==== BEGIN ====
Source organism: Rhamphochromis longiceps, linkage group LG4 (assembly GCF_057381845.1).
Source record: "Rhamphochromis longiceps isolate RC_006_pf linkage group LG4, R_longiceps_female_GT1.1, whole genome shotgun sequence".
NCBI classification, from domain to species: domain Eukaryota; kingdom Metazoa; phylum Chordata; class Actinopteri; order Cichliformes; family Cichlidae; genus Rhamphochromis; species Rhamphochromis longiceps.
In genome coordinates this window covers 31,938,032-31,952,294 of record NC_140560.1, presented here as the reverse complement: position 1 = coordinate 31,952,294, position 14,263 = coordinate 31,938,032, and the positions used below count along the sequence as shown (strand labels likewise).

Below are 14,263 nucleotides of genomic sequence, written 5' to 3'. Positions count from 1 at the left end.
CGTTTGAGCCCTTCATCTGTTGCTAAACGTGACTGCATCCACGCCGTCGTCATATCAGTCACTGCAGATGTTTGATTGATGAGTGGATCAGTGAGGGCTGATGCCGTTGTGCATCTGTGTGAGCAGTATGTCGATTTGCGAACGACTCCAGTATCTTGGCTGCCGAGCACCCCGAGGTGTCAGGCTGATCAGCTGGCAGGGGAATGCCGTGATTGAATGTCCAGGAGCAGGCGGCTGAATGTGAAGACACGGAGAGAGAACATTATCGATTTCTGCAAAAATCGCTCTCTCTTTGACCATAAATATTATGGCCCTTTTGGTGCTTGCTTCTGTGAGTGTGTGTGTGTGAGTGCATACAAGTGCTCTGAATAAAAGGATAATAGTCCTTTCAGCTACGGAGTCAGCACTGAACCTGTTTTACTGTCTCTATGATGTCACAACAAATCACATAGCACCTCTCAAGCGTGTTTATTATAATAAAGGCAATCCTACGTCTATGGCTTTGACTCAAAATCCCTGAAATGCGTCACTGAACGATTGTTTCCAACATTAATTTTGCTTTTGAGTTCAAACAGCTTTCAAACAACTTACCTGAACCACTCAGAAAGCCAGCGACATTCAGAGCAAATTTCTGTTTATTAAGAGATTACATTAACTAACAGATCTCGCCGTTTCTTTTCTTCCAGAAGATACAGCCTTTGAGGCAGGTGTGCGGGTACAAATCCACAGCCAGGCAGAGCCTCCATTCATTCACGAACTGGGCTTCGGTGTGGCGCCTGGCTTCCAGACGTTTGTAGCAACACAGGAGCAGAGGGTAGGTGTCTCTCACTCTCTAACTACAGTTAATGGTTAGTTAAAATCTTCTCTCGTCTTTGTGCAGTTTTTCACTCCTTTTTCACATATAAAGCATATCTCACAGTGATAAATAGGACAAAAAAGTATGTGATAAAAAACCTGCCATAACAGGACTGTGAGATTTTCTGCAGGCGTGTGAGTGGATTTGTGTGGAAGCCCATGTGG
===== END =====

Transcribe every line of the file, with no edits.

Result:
Source organism: Rhamphochromis longiceps, linkage group LG4 (assembly GCF_057381845.1).
Source record: "Rhamphochromis longiceps isolate RC_006_pf linkage group LG4, R_longiceps_female_GT1.1, whole genome shotgun sequence".
NCBI classification, from domain to species: domain Eukaryota; kingdom Metazoa; phylum Chordata; class Actinopteri; order Cichliformes; family Cichlidae; genus Rhamphochromis; species Rhamphochromis longiceps.
In genome coordinates this window covers 31,938,032-31,952,294 of record NC_140560.1, presented here as the reverse complement: position 1 = coordinate 31,952,294, position 14,263 = coordinate 31,938,032, and the positions used below count along the sequence as shown (strand labels likewise).

Below are 14,263 nucleotides of genomic sequence, written 5' to 3'. Positions count from 1 at the left end.
CGTTTGAGCCCTTCATCTGTTGCTAAACGTGACTGCATCCACGCCGTCGTCATATCAGTCACTGCAGATGTTTGATTGATGAGTGGATCAGTGAGGGCTGATGCCGTTGTGCATCTGTGTGAGCAGTATGTCGATTTGCGAACGACTCCAGTATCTTGGCTGCCGAGCACCCCGAGGTGTCAGGCTGATCAGCTGGCAGGGGAATGCCGTGATTGAATGTCCAGGAGCAGGCGGCTGAATGTGAAGACACGGAGAGAGAACATTATCGATTTCTGCAAAAATCGCTCTCTCTTTGACCATAAATATTATGGCCCTTTTGGTGCTTGCTTCTGTGAGTGTGTGTGTGTGAGTGCATACAAGTGCTCTGAATAAAAGGATAATAGTCCTTTCAGCTACGGAGTCAGCACTGAACCTGTTTTACTGTCTCTATGATGTCACAACAAATCACATAGCACCTCTCAAGCGTGTTTATTATAATAAAGGCAATCCTACGTCTATGGCTTTGACTCAAAATCCCTGAAATGCGTCACTGAACGATTGTTTCCAACATTAATTTTGCTTTTGAGTTCAAACAGCTTTCAAACAACTTACCTGAACCACTCAGAAAGCCAGCGACATTCAGAGCAAATTTCTGTTTATTAAGAGATTACATTAACTAACAGATCTCGCCGTTTCTTTTCTTCCAGAAGATACAGCCTTTGAGGCAGGTGTGCGGGTACAAATCCACAGCCAGGCAGAGCCTCCATTCATTCACGAACTGGGCTTCGGTGTGGCGCCTGGCTTCCAGACGTTTGTAGCAACACAGGAGCAGAGGGTAGGTGTCTCTCACTCTCTAACTACAGTTAATGGTTAGTTAAAATCTTCTCTCGTCTTTGTGCAGTTTTTCACTCCTTTTTCACATATAAAGCATATCTCACAGTGATAAATAGGACAAAAAAGTATGTGATAAAAAACCTGCCATAACAGGACTGTGAGATTTTCTGCAGGCGTGTGAGTGGATTTGTGTGGAAGCCCATGTGG